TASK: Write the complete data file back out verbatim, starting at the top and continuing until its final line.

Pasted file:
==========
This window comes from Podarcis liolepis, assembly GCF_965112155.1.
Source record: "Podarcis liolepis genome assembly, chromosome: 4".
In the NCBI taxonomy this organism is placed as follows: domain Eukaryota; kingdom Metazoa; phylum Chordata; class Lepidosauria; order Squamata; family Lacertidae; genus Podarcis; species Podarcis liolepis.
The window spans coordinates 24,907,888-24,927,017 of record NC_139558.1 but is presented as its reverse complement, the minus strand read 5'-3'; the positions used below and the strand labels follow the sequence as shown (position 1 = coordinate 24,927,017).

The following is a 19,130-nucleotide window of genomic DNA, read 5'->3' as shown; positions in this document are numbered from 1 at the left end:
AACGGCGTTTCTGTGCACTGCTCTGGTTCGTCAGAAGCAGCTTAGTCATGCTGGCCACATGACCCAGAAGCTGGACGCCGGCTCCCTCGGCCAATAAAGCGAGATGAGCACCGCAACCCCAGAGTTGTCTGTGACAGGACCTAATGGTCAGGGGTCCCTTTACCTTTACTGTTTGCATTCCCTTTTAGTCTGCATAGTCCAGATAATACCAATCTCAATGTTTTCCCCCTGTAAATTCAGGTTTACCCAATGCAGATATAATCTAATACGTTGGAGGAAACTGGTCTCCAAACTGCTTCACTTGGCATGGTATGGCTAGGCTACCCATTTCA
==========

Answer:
This window comes from Podarcis liolepis, assembly GCF_965112155.1.
Source record: "Podarcis liolepis genome assembly, chromosome: 4".
In the NCBI taxonomy this organism is placed as follows: domain Eukaryota; kingdom Metazoa; phylum Chordata; class Lepidosauria; order Squamata; family Lacertidae; genus Podarcis; species Podarcis liolepis.
The window spans coordinates 24,907,888-24,927,017 of record NC_139558.1 but is presented as its reverse complement, the minus strand read 5'-3'; the positions used below and the strand labels follow the sequence as shown (position 1 = coordinate 24,927,017).

The following is a 19,130-nucleotide window of genomic DNA, read 5'->3' as shown; positions in this document are numbered from 1 at the left end:
AACGGCGTTTCTGTGCACTGCTCTGGTTCGTCAGAAGCAGCTTAGTCATGCTGGCCACATGACCCAGAAGCTGGACGCCGGCTCCCTCGGCCAATAAAGCGAGATGAGCACCGCAACCCCAGAGTTGTCTGTGACAGGACCTAATGGTCAGGGGTCCCTTTACCTTTACTGTTTGCATTCCCTTTTAGTCTGCATAGTCCAGATAATACCAATCTCAATGTTTTCCCCCTGTAAATTCAGGTTTACCCAATGCAGATATAATCTAATACGTTGGAGGAAACTGGTCTCCAAACTGCTTCACTTGGCATGGTATGGCTAGGCTACCCATTTCA